Acsenda’s Bachelor of Business Administration (BBA) degree program is designed to fully prepare you for a career in today’s complex global organizations.
The emphasis is on combining academic theory with international thinking and from instructors who combine practical and professional experience. All this is achieved through a unique combination of small class sizes, open access to instructors and the use of the latest technology.
BBA students take courses at our Vancouver campus in all of the key areas of business, including accounting, finance, production, marketing, industrial relations, law, business ethics, business strategy, and human resources management.
Program length: Four years or less
Total credits: Minimum 120 credits (40 three-credit courses)
Admissions: Four times per year
What are my transfer options?
After completing your diploma, you can choose to stay at Acsenda for your bachelor’s degree or you can transfer to a degree program at one of our partner colleges and universities.
These include the New York Institute of Technology (NYIT) wherein Acsenda BBA graduates receive waivers for 11 out of the 12 waivable core courses in NYIT’s MBA program and a 1 Year Post Graduate Diploma from the University of California, Riverside, which includes a 3 month internship. For details, contact one of our advisors.
Of course, new students can also transfer course credits to Acsenda.
Who will I be learning from?
Our instructors are selected both for their experience as practicing managers as well as their strong academic credentials. All faculty members have completed a Master’s or doctoral degree in the field in which they are teaching.
Our learning model emphasizes personal attention, extra access to our instructors, and direct collaboration between students and instructors. As a result, our bachelor of business administration graduates don’t just get a business education—they get a broad, cross-cultural experience that prepares them for a career in international business.
The academic year, which is 12 months in length, is divided into four three-month terms, starting in January, in April, in July and in October.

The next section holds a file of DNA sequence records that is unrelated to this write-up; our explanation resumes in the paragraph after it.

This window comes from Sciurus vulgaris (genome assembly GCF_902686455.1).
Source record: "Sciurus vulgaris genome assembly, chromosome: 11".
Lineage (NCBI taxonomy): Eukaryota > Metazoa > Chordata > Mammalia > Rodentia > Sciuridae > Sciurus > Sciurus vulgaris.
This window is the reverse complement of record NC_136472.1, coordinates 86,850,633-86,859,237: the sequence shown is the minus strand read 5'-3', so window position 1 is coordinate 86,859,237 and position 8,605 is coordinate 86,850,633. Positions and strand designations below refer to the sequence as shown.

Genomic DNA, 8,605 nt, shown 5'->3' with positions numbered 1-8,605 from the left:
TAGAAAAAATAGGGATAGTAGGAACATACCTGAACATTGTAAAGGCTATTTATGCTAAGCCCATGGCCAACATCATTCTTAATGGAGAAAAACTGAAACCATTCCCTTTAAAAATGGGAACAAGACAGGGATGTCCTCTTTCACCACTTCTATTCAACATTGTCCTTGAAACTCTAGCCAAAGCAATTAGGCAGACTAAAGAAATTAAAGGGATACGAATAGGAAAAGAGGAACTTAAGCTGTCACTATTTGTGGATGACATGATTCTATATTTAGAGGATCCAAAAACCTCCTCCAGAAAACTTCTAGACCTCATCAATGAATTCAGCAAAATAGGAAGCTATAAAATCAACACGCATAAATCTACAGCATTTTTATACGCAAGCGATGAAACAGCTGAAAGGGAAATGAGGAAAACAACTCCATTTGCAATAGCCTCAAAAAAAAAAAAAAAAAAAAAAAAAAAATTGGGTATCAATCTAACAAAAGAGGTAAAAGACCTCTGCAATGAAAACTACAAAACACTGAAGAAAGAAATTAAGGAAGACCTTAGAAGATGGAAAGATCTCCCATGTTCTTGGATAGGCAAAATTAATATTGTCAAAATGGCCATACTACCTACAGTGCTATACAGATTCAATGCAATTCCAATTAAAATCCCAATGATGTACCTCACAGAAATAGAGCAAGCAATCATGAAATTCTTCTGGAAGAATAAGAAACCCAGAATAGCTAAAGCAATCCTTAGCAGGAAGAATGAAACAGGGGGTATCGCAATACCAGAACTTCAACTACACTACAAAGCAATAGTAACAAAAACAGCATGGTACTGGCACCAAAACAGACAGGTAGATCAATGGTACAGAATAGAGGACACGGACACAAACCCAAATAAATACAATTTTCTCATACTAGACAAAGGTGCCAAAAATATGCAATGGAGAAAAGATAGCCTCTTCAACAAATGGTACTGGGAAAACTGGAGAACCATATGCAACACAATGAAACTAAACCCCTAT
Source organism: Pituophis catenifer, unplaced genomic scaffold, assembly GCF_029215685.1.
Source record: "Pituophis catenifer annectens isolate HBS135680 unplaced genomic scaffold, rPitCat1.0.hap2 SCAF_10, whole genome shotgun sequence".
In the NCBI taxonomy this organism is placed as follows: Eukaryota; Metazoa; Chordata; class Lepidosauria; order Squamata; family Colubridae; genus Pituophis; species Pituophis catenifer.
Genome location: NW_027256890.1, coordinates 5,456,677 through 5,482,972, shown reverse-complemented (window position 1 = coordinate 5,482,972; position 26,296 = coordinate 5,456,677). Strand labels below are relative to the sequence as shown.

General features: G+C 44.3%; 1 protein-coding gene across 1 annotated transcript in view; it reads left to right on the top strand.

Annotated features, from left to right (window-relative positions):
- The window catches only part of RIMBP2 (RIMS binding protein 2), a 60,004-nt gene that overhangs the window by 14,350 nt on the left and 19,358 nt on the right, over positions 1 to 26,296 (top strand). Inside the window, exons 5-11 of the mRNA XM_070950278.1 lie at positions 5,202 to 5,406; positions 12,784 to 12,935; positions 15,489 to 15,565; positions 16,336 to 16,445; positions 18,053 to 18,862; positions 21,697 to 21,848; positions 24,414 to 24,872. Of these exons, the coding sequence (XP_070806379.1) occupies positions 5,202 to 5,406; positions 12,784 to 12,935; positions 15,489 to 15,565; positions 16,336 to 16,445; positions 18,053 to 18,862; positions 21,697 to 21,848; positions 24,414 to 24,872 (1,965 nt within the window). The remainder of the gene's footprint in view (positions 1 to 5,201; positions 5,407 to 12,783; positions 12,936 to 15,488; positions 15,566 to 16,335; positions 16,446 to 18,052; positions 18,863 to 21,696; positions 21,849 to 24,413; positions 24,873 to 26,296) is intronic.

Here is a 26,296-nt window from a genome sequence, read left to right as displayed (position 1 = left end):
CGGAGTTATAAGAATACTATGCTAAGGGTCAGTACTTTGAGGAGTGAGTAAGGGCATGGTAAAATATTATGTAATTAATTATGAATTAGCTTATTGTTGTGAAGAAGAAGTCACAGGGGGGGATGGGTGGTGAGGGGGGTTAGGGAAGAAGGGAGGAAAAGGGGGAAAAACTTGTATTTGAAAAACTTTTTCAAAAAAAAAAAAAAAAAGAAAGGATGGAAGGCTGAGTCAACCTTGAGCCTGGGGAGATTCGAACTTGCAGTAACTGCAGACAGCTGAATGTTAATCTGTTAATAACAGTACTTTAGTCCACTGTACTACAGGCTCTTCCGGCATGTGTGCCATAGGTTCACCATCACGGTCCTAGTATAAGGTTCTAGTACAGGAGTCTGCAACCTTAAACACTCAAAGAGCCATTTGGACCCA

Students may apply to begin their degree program at the beginning of any of these terms.
To be considered as an applicant for admission to the BBA program, all supporting documents are required; these include:
· A completed and signed application form (online or hard copy)
* If you cannot apply online, use the application form found in this calendar or print an application form from the website and send it by mail or fax to the address shown
· $150CAD non-refundable application fee payable by cash, cheque or credit card
· For Domestic Applicants, proof of graduation (Official Transcript, diplomas and certificates) from a high school with a minimum average grade of C+ (65% or higher)
· For International Applicants, proof of graduation from an institute offering a secondary education program equivalent to a Canadian high school
· For transfer students, proof of completion (Official transcripts, diplomas and certificates) of at least 18 credits with an average of C grade or better from a college or university
Required Supporting Documents
Before completing the admissions process, the following documents must be received by the Registrar’s Office:
· Official transcripts sent directly from the high school or post-secondary institution. If in a language other than English, the official document must be accompanied by a certified English translation
· English Proficiency test scores (if required) sent directly from the testing agency
· Other documents as requested by the Registrar.
The marketing concentration provides 24 credit hours of instruction in the marketing area (an introductory course + 7 specialty courses) so that graduates can claim an area of expertise. Students will learn business-to-business and business-to-consumer marketing including the marketing functions of promotion, public relations, product design, consumer needs analysis, channel and distribution tactics, market research, personal selling, electronic marketing, and strategy in both domestic and international markets.
Human Resources Management Concentration
The Human Resource concentration provides 24 credit hours of instruction in the HR area (an introductory course + 7 specialty courses) and exceeds the requirements of the Canadian Human Resource Practitioner (CHRP) designation. Skills include recruitment, selection, testing, interviewing, health and safety, training, management development, succession planning, compensation practices, and organizational development and change.